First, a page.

Racing: New lease of life for Old: A trainer who has faced his share of misfortune may yet Triumph over adversity at the Cheltenham next week

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The Independent Online
HAVING endured several seasons of frustration and bad luck, one of the Turf's most engaging individuals yesterday achieved a measure of recognition. In a list in the Racing Post, showing the 'Cheltenham Festival candidates of the leading trainers,' there, sandwiched between David Nicholson and Martin Pipe, was Jim Old.

Even Old himself was slightly startled. 'I'm a leading trainer,' he said yesterday, 'I didn't know.' Yet his nine entries, which include Collier Bay (Triumph Hurdle), Simpson (Stayers' Hurdle), Mole Board (Champion Hurdle) and three good prospects in the bumper, would be the envy of several better-known handlers. As Old admitted, 'I suppose it's not bad for a hick trainer on top of a hill.'

Skilful and patient would be fairer adjectives. Old has been on top of his hill, at Barbury Castle in Wiltshire, for three years, having been driven from his previous yard by a persistent virus. Even then, misfortune was on his tail. Al Mutahm, the best horse in Old's yard, was killed in a race at Cheltenham. 'We've had more snakes than ladders,' he said, 'but the rest of my life has been a rehearsal for this. I've been kicked around, but it makes a better chap of you. I'd have been insufferable if I'd been successful before.'

Collier Bay and Simpson are the horses most likely to reward his perseverance next week. To win the Triumph, Collier Bay will have to overcome Mysilv, who is one of the strongest ante-post favourites for the Festival, despite the contest's reputation for unpredictability.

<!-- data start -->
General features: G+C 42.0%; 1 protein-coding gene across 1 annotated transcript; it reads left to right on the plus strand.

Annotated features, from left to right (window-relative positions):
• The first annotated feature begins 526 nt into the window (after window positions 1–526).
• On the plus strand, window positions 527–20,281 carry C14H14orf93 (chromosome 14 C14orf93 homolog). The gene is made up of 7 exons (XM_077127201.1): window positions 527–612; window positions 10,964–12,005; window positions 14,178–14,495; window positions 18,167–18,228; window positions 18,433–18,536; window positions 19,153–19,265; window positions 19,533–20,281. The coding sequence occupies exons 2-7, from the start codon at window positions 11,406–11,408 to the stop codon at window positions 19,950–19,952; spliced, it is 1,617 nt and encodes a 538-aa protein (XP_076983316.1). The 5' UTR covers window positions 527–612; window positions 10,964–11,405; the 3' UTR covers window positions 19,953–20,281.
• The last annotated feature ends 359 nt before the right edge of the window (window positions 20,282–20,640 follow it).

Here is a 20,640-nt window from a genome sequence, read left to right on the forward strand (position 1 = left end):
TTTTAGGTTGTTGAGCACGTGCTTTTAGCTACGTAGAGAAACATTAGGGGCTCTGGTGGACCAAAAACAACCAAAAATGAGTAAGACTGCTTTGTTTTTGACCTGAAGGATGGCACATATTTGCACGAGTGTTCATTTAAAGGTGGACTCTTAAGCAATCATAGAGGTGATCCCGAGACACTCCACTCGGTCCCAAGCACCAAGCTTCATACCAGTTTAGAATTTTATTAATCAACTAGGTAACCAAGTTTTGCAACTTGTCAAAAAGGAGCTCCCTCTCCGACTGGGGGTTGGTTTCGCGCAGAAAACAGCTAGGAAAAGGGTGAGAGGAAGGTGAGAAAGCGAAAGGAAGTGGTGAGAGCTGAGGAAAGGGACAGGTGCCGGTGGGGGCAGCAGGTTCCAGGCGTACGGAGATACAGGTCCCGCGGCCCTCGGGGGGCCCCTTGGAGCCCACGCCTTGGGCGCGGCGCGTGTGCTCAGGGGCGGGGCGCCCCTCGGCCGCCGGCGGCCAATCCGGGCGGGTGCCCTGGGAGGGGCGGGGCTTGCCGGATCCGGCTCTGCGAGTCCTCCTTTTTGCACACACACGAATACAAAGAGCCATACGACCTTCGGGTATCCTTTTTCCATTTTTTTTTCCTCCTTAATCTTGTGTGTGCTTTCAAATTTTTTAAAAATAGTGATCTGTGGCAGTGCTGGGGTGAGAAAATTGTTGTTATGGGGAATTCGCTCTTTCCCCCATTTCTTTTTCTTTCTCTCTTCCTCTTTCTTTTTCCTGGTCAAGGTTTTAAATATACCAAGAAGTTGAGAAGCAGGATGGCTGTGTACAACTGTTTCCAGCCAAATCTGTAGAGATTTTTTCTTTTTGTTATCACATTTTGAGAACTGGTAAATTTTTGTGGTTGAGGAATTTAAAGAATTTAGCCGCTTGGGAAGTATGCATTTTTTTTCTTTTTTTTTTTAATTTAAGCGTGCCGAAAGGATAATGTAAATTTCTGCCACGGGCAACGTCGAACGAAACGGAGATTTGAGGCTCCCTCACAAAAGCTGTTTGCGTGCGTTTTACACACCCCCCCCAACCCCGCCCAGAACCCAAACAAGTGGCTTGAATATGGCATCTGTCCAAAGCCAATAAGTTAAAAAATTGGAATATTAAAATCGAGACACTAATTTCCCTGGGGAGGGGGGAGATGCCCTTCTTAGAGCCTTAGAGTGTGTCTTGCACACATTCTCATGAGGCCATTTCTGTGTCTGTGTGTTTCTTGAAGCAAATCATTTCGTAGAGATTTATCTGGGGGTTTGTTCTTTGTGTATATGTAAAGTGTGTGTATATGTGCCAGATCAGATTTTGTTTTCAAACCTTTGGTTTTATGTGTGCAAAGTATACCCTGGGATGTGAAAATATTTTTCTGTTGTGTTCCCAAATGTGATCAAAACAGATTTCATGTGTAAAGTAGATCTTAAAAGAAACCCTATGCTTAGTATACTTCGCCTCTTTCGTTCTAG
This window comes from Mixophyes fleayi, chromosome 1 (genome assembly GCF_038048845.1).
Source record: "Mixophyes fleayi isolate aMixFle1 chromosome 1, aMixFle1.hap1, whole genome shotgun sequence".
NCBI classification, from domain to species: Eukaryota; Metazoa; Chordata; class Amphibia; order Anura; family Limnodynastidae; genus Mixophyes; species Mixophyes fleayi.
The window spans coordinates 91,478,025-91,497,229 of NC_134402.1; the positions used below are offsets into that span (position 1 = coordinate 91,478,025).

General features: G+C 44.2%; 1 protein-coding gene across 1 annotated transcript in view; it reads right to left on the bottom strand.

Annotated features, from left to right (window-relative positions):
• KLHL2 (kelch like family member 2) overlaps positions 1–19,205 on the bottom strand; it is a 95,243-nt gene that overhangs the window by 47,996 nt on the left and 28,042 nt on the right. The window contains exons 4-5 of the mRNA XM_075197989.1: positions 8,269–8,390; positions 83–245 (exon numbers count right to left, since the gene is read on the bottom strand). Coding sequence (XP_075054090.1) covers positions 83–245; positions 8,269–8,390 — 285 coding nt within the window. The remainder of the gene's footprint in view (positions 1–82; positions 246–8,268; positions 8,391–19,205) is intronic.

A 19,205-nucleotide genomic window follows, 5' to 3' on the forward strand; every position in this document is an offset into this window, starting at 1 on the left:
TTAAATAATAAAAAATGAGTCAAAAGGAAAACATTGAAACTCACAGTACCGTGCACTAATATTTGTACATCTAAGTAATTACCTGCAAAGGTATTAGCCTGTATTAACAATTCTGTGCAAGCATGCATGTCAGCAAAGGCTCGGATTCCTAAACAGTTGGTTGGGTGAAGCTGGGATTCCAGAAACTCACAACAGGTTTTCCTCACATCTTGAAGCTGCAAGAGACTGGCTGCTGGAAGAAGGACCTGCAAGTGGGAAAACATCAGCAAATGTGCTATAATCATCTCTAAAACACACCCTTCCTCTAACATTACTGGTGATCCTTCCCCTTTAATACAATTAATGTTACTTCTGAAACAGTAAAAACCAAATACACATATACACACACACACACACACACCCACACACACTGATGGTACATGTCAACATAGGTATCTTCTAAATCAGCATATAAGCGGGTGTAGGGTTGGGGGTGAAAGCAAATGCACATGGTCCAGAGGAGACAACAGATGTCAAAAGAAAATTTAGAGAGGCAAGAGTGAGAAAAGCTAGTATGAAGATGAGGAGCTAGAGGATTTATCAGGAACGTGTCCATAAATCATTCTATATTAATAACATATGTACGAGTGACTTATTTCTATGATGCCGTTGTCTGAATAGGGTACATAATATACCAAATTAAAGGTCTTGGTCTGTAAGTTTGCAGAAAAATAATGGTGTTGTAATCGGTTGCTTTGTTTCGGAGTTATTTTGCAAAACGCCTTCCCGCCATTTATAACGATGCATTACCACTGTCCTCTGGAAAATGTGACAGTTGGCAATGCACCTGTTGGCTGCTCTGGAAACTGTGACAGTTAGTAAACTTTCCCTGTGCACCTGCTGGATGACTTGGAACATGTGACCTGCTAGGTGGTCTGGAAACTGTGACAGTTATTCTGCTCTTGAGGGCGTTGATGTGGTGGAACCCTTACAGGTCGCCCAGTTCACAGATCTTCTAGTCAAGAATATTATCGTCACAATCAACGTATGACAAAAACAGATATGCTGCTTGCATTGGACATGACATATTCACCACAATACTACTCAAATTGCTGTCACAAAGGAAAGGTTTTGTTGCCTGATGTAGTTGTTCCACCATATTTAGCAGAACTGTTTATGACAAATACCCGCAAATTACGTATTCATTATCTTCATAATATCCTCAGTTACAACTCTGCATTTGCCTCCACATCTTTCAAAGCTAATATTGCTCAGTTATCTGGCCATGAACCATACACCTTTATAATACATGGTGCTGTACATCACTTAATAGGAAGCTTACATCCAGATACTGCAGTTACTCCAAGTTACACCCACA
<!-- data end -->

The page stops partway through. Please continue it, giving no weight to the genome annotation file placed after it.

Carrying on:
Mysilv has plenty of winning form to her name. Too much, possibly. 'She's put up spectacular displays every time she's run, but she's been on the go a long time,' Old said. 'We gave ours a good holiday before starting work on him and he's just coming to the boil.'

Collier Bay, who won by 20 lengths at Lingfield on Friday, did not even see a hurdle in public until 18 February, when his initial reaction was not encouraging. 'He jumped so well at home that it never occurred to us that he might not jump well on his debut,' Old said. 'I think perhaps he's a bit thick and hadn't expected to see a hurdle on the racecourse, so he got frightened at the first couple and got behind. But after that he came home very well, and he's a big horse so we knew he'd improve.'

Simpson, too, has contributed to Old's frustrations over the years, but will go to the Stayers' Hurdle, half an hour after the Triumph on the Festival's final day, in unusually good health. 'He's had a chronic back problem,' Old said, 'but we've done a tremendous amount of work on it and hopefully we've got it right.

'He's so game. He was fourth at Newbury after running all over the place, beaten 15 lengths when he'd given them about 55, but he kept running on and when we got him home we found he had a hairline fracture of a pedal bone. But Haydock last month (when the gelding beat Avro Anson with ease) was the real Simpson. He's got a terrific chance.'

So patience may have its reward, and for showing humour and stoicism in the face of a number of enemies, few would deserve it more. 'They tell me I'm just an entertainer, but I want to be taken seriously,' Old said. 'I'm a racehorse trainer.' A leading one, too.

(Photograph omitted)

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